The Changing Face of Beauty in India
Last week on Indian Idol, one of the popular ‘singing talent’ hunts of the country, a new law was established. What you could call, the law of correlation between looking good and singing well. Glued to its television sets the larger India saw the impact that a makeover could have on the singing scores of Smita, one of the finalists of the television reality show. And why only singing scores, the participant in question has bagged herself an offer to sing a song penned by country’s one of the most illustrious lyricists and music directed by the most outspoken music director on the show.
The idea of beauty in India is changing. Beauty, traditionally in India was like a portrait, paint brushed and framed. It belonged to the world of art. Today, it’s coming out of the world of art and entering the world of action. Beauty today in India has transactional value, it can make things happen.
Beauty in today’s India is a ‘currency’. It’s a means to larger bigger things in life, an instrument of life fulfilment. Young men in research groups across the country have confessed to undergoing a facial just before an interview or an important meeting. The belief in today’s generation is “if you look good, people think you will work well too”.
The most defining shift in the construct of beauty however, is the fact that the index of beauty is shifting from the ‘face’ to the ‘body’. Traditionally, the key index of beauty in India has been the face. The quintessential image is of Madhubala in soft-focus. So much so that Google with all its search capabilities is unable to find a Madhubala poster that’s full profile. Even the concept of solah shringaar played favorites to the upper torso. Only three of the sixteen actually went beyond the upper torso.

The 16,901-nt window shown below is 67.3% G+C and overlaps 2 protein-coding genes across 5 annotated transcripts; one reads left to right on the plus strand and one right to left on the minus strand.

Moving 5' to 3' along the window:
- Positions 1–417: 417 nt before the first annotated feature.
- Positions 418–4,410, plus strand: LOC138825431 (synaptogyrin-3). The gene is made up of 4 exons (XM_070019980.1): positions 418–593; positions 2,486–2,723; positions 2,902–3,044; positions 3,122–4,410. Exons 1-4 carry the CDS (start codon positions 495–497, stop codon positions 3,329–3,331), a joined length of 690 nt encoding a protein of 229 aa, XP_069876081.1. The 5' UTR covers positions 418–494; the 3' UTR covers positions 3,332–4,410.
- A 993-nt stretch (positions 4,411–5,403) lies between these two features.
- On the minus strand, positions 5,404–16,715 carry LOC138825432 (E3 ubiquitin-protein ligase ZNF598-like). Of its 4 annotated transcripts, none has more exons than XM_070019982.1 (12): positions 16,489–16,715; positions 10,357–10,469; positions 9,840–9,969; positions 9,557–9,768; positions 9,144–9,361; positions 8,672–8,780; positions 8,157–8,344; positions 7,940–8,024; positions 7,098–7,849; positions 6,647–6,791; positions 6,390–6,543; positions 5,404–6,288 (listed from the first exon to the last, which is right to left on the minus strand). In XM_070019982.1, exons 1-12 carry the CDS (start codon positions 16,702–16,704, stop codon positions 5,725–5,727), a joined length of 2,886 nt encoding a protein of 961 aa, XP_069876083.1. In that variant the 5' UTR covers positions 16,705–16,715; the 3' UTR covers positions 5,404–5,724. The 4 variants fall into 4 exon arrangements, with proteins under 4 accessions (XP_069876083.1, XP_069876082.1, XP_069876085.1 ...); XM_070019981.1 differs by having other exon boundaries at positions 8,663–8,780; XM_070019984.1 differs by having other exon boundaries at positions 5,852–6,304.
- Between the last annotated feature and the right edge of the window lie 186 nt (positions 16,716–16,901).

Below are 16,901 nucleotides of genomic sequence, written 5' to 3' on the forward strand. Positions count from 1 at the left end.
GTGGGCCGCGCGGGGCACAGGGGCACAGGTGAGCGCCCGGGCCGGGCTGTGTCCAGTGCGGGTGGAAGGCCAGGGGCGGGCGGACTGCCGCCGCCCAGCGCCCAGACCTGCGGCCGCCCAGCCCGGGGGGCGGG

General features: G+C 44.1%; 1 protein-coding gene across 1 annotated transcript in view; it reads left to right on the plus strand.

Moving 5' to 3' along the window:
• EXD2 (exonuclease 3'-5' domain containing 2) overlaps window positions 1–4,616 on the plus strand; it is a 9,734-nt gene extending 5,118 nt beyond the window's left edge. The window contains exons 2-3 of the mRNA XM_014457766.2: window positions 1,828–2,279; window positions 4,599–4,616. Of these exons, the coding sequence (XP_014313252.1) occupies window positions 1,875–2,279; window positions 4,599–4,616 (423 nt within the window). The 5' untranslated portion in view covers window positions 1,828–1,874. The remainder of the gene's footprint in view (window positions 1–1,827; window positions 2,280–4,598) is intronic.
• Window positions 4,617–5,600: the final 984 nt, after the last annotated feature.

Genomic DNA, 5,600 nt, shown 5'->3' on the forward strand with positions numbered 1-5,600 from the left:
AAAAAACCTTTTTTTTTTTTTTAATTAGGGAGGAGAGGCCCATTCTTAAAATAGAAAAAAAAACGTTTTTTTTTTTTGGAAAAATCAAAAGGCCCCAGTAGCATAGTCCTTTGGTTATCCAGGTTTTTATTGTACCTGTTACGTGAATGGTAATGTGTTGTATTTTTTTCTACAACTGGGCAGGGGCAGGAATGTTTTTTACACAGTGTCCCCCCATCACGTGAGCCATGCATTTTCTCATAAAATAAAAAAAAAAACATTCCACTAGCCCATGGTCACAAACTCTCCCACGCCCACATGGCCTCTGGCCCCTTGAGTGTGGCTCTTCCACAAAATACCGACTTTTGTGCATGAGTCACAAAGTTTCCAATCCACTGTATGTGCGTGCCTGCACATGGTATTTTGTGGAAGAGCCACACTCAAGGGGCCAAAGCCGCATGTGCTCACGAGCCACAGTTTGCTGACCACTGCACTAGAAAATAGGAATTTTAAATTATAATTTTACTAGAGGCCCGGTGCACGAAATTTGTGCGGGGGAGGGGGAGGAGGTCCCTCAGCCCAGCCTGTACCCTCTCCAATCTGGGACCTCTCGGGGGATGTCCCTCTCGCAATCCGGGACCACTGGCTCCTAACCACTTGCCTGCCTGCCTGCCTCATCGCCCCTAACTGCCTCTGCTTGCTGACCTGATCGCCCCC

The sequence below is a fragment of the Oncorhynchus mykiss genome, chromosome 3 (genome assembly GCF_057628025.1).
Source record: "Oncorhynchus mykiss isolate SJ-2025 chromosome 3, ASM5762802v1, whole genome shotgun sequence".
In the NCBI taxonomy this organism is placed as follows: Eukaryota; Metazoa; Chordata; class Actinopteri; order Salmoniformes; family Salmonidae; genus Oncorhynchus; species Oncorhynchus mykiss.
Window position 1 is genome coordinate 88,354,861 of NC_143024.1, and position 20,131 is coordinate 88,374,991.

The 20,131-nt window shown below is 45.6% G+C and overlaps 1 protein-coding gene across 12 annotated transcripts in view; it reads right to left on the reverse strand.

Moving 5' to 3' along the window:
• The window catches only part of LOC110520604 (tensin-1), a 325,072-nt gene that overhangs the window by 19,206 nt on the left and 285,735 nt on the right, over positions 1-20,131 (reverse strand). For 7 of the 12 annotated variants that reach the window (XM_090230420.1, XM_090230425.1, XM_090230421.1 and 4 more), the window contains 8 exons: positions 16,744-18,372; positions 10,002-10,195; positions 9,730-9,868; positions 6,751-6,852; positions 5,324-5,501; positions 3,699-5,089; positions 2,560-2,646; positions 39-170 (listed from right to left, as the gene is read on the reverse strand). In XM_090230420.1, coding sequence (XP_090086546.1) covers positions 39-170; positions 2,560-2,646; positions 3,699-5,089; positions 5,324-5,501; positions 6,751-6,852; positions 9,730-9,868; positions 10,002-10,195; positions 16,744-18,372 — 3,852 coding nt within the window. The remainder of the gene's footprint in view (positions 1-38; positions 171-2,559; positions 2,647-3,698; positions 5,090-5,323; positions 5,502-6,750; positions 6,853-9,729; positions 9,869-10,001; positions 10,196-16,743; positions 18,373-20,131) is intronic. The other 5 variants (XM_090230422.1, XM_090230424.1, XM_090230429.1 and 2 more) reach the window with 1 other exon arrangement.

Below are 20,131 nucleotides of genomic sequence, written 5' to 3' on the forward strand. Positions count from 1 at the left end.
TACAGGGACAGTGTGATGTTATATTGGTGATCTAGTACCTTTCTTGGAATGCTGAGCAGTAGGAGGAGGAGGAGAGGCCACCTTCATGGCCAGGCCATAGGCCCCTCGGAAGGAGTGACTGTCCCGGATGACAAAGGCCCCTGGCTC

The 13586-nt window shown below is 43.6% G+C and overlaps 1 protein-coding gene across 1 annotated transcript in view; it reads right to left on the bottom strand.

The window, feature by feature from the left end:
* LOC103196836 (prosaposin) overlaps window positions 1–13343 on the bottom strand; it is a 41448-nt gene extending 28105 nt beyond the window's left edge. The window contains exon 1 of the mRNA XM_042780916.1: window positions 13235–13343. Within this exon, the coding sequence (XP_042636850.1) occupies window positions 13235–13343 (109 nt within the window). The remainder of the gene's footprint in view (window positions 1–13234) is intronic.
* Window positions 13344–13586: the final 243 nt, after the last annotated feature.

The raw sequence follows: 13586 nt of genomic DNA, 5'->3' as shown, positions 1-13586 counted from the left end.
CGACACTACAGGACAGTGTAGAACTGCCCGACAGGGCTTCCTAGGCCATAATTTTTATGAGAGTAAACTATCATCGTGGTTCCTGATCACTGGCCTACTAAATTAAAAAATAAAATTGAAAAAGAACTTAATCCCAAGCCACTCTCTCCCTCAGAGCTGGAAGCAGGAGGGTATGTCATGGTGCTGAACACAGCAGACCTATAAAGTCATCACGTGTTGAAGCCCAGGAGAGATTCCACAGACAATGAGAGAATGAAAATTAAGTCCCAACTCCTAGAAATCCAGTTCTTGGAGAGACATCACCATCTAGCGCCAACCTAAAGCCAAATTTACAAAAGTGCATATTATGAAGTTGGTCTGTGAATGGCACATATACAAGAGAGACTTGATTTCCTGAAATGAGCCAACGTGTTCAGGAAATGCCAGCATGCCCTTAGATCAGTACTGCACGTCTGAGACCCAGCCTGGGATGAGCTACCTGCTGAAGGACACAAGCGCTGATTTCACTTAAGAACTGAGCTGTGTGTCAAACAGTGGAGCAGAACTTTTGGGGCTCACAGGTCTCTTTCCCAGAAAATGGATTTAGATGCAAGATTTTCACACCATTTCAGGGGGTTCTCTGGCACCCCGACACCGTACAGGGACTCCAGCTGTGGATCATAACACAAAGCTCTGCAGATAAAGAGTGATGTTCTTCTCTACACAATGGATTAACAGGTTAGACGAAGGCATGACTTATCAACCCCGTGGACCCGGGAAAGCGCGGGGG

The ‘face’ to ‘body’ shift has flipped the beauty equation. Face was about beauty. Body is about personality. The importance of personality has meant that beauty itself has become a variable. It can be altered, enhanced, acquired, cultivated and groomed. Figures can be maintained, accents can be acquired and blue eyes can be bought as coloured lenses off the shelf.
The newer version of beauty is thus ‘attitude’ driven and not ‘destiny’ driven. It’s no more about ‘what you are born with’; it’s about ‘what you can do with what you are born with’. Looking good today is about the ‘package’ that you are. It’s about your inner attitude brought to sleeve. If I am confident inside, I can look good outside. Similarly, what I do outside makes me look beautiful inside.
Beauty for today’s generation is not a pursuit to look like someone else, but a realization of one’s own maximum potential. “We don’t want to look like anyone else, we want others to want to look like us” was the response of young Indian women in a consumer interaction. Traditional stereotypes of fairness, sharp nose and long necks are under question. Bipasha Basu has dusky looks; she is not ‘saanwali’ any more.
Body being centre stage has other implications as well. Skin today is clothing. In the sketches that a middle market fashion designer shared with us, it was apparent that clothes were being carefully designed for skin to play its appropriate part. Cleavages are a reality today, on roads, in malls, on television or in offices. And they are no more a sole right of women alone. On Koffee with Karan, Shahid Kapoor coupled with Esha Deol and Shahid’s neckline plunged more than Esha’s. Cleavage or no cleavage, men are certainly emerging as the new competition for women in this new frame of beauty.
The idea of beauty in India is undergoing a makeover. Beauty today is an arsenal in the quiver of an average Indian – man and woman, in their climb to personal fulfillment. Defined more in terms of body and personality it’s far more democratically available today. Making us believe that everybody can be beautiful. Peeking out mischievously, as the skin between cuts or as the cleavage from under a man’s shirt, changing the very ideals of beauty that we lived with. Looking into our eyes and posing the question to us marketers, are we still chasing the old ideals of beauty?